By Sophie Higby
85 year old David Yarbrough sits patiently, waiting for the train to arrive at the station. With his bag propped up next to him and a newspaper in hand, Yarbrough is ready for the adventure before him. It has been years since the last time he stepped foot on the platform, but memories of riding it throughout his youth jump to the front of his mind.
“It’s been a few years since I took a train ride, so I was interested in what the trains are like now. I rode them a lot when I was a youngster, all the way across the United States,” Yarbrough recalls.
Born in 1937, Yarbrough has watched as transportation methods have transformed throughout the years. Today, he is riding the train out of pure curiosity of what modern day trains look like and offer to patrons. It is his first time taking Amtrak, one of the largest passenger train companies within the U.S., marking over 500 destinations. Yarbrough’s adventure begins in Birmingham, Alabama.
Amtrak opened their Birmingham location in 2017 as part of the intermodal facility on Morris Avenue. The trains run down to New Orleans and up to New York City. According to the Amtrak Fact Sheet, in 2021, Birmingham had 14,935 passengers.
Amtrak announced their plans for the Birmingham station to include a new platform with ramps, stairs, railings and signage. Though Amtrak is taking these strides, Yarbrough does not expect to see a rise in usage of passenger trains due to longer travel times.
While other forms of public transport, such as Greyhound exist, buses do not appeal to Yarbrough.
“A train has got some character. A bus is just a big car. A train is a machine that has a history,” Yarbrough states. “It’s a more comfortable thing to travel in and much more of an experience than a bus. A bus just goes down streets. A train goes through towns and through the woods and over the hills. It has a pathway of its own that’s unique.”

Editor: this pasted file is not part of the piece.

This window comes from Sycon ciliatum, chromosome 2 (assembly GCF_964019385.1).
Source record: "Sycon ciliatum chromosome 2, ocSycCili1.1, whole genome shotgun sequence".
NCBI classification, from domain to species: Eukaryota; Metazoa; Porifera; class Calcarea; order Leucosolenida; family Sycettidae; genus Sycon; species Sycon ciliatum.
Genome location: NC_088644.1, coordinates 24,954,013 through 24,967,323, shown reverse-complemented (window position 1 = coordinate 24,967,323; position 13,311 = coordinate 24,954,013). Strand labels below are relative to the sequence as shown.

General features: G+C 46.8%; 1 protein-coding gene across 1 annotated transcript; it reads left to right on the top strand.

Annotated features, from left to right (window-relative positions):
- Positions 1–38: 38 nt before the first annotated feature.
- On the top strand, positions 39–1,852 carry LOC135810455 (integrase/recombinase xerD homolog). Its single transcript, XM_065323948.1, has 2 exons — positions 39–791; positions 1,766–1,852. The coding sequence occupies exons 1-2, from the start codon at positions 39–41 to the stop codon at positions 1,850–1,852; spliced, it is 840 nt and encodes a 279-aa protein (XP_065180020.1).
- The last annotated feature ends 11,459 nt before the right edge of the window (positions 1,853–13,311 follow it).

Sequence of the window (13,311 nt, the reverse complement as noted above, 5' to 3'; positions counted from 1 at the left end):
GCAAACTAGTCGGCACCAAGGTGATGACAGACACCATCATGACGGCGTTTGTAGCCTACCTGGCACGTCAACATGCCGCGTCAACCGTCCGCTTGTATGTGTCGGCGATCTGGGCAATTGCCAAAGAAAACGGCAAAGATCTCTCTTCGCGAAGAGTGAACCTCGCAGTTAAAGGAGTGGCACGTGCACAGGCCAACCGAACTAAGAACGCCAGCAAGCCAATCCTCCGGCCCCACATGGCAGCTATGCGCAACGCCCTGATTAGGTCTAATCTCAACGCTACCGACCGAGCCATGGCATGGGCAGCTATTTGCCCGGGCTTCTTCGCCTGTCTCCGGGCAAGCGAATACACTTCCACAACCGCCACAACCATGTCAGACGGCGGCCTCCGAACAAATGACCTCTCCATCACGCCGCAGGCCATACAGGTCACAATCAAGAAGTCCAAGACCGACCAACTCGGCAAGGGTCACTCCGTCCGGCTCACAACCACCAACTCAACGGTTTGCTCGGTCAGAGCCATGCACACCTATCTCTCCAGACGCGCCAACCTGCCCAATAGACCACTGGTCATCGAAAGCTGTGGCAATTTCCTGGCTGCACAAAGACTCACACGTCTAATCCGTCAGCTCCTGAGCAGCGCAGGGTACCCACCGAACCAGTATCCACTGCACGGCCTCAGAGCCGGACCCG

Growing up, Yarbrough viewed trains as almost magical. “You got to see things from the windows of the train that you didn’t ordinarily see. We weren’t quite used to things like television, so this was an experience to see parts of the country that were new to me.”
When he was not looking at the countryside, Yarbrough interacted with other passengers. “It was somewhat of a social event. People talked to each other. A lot of train rides people would play cards, for example, or checkers. And the dining cars were fairly nice. They were like restaurants. They had tablecloths and napkins and crystal glasses with water in them.”
While Yarbrough is just beginning his journey with Amtrak, Birmingham locals Louise and Norman Rose are beyond familiar with the company. The Roses have been traveling via Amtrak since the start of the company over 50 years ago.
“Louise and I have adopted the notion: you have to be prepared for adventure if you’re going to use Amtrak,” Norman said. “When you’re riding the trains you always have to be prepared for something unusual to happen.”
Similar to Yarbrough, the Roses grew up traveling by train and even using them as daily transportation. While the two admit that planes are quicker and a more efficient way of traveling, the Roses continue to choose Amtrak as their main form of extended transportation.
“It is something we have always done,” Louise said simply. But while she continues to hold onto the dying form of transportation, she longs for it to return to what it was. “The trains just have changed over the years. Everything has changed. It was very elegant in a way to have dinner in the dining car,” Louise said. Now, she compares the options to airplane food.
While people such as the Roses and Yarbrough long for the original design of trains to return, Amtrak is racing toward the future to help solve modern day issues. Amtrak stated, “According to the 2021 U.S. Department of Energy Data Book, Amtrak is 46% more energy efficient than traveling by car and 34% more energy efficient than domestic air travel.”
In addition, Amtrak stated that from 2010 to 2019 they reduced their greenhouse gas emissions by 20 percent, claiming the best way for someone to reduce their travel carbon footprint is by using Amtrak.
While there are no longer lively conversations with strangers or crystal glasses onboard the train, the familiarity of the track and the promise of adventure are what keep people on the rails.